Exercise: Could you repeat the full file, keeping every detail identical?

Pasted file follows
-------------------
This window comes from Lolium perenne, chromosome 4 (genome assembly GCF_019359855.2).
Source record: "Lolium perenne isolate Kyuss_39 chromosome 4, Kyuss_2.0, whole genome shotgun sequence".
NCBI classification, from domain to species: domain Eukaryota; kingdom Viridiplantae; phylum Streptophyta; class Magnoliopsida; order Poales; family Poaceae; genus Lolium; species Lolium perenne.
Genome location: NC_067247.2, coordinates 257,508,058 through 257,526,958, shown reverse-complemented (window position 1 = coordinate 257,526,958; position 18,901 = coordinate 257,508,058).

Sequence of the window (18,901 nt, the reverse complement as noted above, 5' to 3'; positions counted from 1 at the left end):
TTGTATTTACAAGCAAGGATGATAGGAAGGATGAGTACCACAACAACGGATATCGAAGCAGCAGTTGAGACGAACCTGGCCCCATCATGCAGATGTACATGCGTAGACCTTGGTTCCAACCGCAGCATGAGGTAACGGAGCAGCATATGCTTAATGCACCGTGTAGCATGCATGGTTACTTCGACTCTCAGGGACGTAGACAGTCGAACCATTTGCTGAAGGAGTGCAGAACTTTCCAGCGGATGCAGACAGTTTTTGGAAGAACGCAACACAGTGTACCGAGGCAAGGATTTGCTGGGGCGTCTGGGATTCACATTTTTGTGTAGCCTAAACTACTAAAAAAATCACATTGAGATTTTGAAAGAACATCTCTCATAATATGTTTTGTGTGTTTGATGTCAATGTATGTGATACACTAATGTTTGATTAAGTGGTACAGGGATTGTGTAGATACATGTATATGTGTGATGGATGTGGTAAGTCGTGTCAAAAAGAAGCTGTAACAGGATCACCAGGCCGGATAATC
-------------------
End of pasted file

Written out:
This window comes from Lolium perenne, chromosome 4 (genome assembly GCF_019359855.2).
Source record: "Lolium perenne isolate Kyuss_39 chromosome 4, Kyuss_2.0, whole genome shotgun sequence".
NCBI classification, from domain to species: domain Eukaryota; kingdom Viridiplantae; phylum Streptophyta; class Magnoliopsida; order Poales; family Poaceae; genus Lolium; species Lolium perenne.
Genome location: NC_067247.2, coordinates 257,508,058 through 257,526,958, shown reverse-complemented (window position 1 = coordinate 257,526,958; position 18,901 = coordinate 257,508,058).

Sequence of the window (18,901 nt, the reverse complement as noted above, 5' to 3'; positions counted from 1 at the left end):
TTGTATTTACAAGCAAGGATGATAGGAAGGATGAGTACCACAACAACGGATATCGAAGCAGCAGTTGAGACGAACCTGGCCCCATCATGCAGATGTACATGCGTAGACCTTGGTTCCAACCGCAGCATGAGGTAACGGAGCAGCATATGCTTAATGCACCGTGTAGCATGCATGGTTACTTCGACTCTCAGGGACGTAGACAGTCGAACCATTTGCTGAAGGAGTGCAGAACTTTCCAGCGGATGCAGACAGTTTTTGGAAGAACGCAACACAGTGTACCGAGGCAAGGATTTGCTGGGGCGTCTGGGATTCACATTTTTGTGTAGCCTAAACTACTAAAAAAATCACATTGAGATTTTGAAAGAACATCTCTCATAATATGTTTTGTGTGTTTGATGTCAATGTATGTGATACACTAATGTTTGATTAAGTGGTACAGGGATTGTGTAGATACATGTATATGTGTGATGGATGTGGTAAGTCGTGTCAAAAAGAAGCTGTAACAGGATCACCAGGCCGGATAATC